Yes that’s the scene. Ruined the film for me.

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  4. May 25, 2014 at 8:15 am

    Sorry to know that you didn’t like the book, Emma. I haven’t read it but was hoping to read it someday. Now I don’t think I will 🙂 The cover does look like a scene from an old Bond movie 🙂 Have you seen the French movie ‘Hors de Prix’? (The title was translated into English as ‘Priceless’) It is supposed to be based on the movie version of ‘Breakfast at Tiffany’s’. I liked this movie when I watched it. If you do get to watch this movie, I would love to hear your thoughts on it.

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    • May 25, 2014 at 9:24 pm

      Yes I’ve seen the film Hors de prix and I liked it (I love Gad Elmaleh, he’s a great humorist, even if it doesn’t show in that film.) I don’t see where it’s based upon Breakfast at Tiffany’s, though.

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      • May 27, 2014 at 10:11 am

        I read somewhere that the director of ‘Hors de prix’ said that the movie was inspired by the movie version of ‘Breakfast at Tiffany’s’. From what you have said though, it looks like ‘Hors de prix’ is a much, much better movie than ‘Breakfast at Tiffany’s’ 🙂 Nice to know about Gad Elmaleh. I didn’t know that he was a humorist. Would love to watch one of his movies which has more humour in it. Which one of his movies is your favourite?

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        • May 27, 2014 at 9:41 pm

          I like Gad Elmaleh’s one man show La vie normale. It’s extremely funny. He’s got a hilarious sktech about English classes in France and he obviously had the same text book as me: we kept repeating sentences like “Where’s Brian? He’s in the kitchen” and he makes fun of it. And there’s another one about flute lessons at school that is SO true. We have these terrible music classes where pupils and students play together with plastic flutes that devastate your ears with their screeching sound.

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  5. May 25, 2014 at 8:56 am

    I wasn’t able to get all the fuss about Breakfast at Tiffany’s. When I saw the movie, I kept waiting for this original twist, this anything that would lift it up. So she wants to have her breakfast, let her have it: that’s how empty it all felt to me. I think its Audrey Hepburn who makes the charm of the movie but the story itself felt bland to me. Years later, when I saw the movie Capote and read a couple of articles about him, I became biased against him and I doubt I will read anything of his work.

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    • May 25, 2014 at 9:32 pm

      I don’t understand why it’s so famous either. Sure, Audrey Hepburn is lovely but the story lacks substance.
      Perhaps it was shocking at the time it was published. Sometimes it’s difficult to grasp the impact of a book at the time it was published. Holly is quite liberated.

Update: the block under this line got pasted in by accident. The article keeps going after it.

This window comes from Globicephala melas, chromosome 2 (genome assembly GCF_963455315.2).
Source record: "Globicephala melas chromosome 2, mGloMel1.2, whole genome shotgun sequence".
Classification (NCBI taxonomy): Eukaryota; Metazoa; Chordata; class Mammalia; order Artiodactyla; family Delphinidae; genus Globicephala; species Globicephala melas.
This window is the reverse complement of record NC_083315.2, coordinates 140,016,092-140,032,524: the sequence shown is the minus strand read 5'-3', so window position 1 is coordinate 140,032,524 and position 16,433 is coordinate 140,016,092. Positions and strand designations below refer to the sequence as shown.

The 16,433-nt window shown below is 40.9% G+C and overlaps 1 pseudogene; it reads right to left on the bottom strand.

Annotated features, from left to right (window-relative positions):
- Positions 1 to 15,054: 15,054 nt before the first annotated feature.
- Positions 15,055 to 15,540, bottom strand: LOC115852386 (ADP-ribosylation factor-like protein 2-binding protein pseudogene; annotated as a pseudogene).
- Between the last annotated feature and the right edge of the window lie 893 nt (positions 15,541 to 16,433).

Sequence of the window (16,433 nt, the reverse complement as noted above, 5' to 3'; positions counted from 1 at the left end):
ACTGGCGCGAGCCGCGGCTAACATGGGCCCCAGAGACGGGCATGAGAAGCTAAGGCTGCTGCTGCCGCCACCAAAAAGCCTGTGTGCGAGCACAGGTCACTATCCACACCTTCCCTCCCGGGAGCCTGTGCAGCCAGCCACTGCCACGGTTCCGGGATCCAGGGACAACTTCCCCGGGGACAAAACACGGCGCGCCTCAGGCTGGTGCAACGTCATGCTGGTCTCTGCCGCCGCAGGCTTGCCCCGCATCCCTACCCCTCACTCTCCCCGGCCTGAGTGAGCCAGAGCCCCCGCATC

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  6. Catherine
    May 25, 2014 at 9:07 am

    Didn’t like the book either and I read it in original language. Really didn’t do it for me. Started to watch the movie but never finished it either. The short stories, I didn’t read the either as I was too disappointed by breakfast at Tiffany and was eager to close the book…c’est dommage!

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    • May 25, 2014 at 9:25 pm

      OK, so I’m not alone in this one. The translation is bad, sure, but I didn’t like the story. I expected something a lot better than that, since it’s so famous.

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      • Catherine
        May 26, 2014 at 3:40 pm

        Yeah I know, I felt the same. But having said that, I feel the same for a few classics and sometimes I wonder if it’s not me seeing the “genius” of the book or just that we can’t all agree on the classics…

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        • May 27, 2014 at 9:31 pm

          Don’t tell me, I can’t stand Wuthering Heights. (now, I’ve said it!)

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          • Catherine
            May 28, 2014 at 11:13 am

            haha no, I quite enjoyed this one although the brother/sister love is not the one I have in my family (thank god!), I was more thinking about books like Lolita or the great gatsby…

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  7. May 26, 2014 at 2:32 am

    If you’re reading “A Moveable Feast” do read also Enrique Vila-Matas’ “Never any end to Paris”, a wry homage to Hemingway and AMF

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    • May 26, 2014 at 6:52 am